Offshore catering workers are mulling a fresh offer from their bosses as well as unions’ advice that they accept it to settle a pay dispute which had threatened to boil over into a strike.
The Unite union said yesterday it welcomed revised terms from Catering Offshore Trade Association (Cota) employers, and put plans for industrial action on hold.
Cota chairman Peter Bruce said: “At our meeting with representatives of Unite and RMT last week, we discussed a solution which we are hopeful will lead to the resolution of this dispute.
“We are pleased that the negotiation committee from Unite and RMT has now accepted this revised offer and will be encouraging their members to do likewise through a consultative ballot.
“This deal is the best that can be achieved in this tough economic climate and we believe that it is a fair offer for employees.
“We urge all union members to vote in the ballot once it opens.”
The new offer includes increments to cover, delay and training allowances in addition to a “no cuts” clause for the duration of the current, two-year agreement.
Unite said it had already launched a consultative ballot among its members and this would run until noon on Friday, December 4.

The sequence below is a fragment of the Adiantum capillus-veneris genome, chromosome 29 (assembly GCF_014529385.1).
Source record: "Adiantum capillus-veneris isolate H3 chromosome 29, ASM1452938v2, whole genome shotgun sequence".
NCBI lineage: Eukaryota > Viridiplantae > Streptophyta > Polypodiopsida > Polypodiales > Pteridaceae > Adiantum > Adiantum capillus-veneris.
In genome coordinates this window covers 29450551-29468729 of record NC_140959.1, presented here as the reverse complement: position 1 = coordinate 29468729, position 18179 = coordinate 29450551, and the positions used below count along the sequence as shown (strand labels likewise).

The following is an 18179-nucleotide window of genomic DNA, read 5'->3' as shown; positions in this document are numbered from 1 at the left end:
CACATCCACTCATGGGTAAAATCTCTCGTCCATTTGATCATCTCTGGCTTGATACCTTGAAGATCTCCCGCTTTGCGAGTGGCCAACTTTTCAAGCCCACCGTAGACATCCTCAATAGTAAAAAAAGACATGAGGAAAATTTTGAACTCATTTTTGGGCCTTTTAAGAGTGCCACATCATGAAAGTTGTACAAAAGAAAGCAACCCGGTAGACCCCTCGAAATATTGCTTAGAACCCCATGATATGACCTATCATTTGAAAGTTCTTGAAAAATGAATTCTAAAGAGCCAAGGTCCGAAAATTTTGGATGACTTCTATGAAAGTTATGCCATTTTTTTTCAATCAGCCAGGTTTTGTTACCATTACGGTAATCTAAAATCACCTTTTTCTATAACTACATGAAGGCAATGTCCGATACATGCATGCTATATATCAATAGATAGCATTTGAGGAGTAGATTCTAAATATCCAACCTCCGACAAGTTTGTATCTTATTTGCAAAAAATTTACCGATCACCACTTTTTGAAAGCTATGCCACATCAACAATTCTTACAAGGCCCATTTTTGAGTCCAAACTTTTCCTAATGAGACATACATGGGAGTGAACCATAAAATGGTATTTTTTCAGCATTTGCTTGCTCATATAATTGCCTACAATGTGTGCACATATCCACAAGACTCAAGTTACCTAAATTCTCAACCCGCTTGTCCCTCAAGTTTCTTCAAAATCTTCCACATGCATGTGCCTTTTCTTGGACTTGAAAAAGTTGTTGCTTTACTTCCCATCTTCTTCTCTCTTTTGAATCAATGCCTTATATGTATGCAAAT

John Boland, Unite regional officer, said: “Following discussions at the request of the Cota employers, our joint trade union negotiating committee will put this offer to a consultative ballot of our COTA membership with a recommendation to accept.
“We said previously our members are not blind to the challenges facing their industry but that revoking a long-standing agreement through imposition was a dangerous precedent for offshore employment relations.
“I am pleased the Cota employers recognised our members’ concerns and decided to pursue a resolution to this dispute through sensible negotiations.”
A previous breakdown in talks after a pay increase was scrapped prompted an industrial ballot that saw Unite members back a strike.
But RMT opted for alternative industrial action, paving the way for further talks with Cota, whose six member companies employ about 3,100 people in the delivery of catering and ancillary services to installations in the UK North Sea.
A total of 542 employees took part in the last round of ballots, with 290 – or 9% of the total workforce – voting in favour of strike action.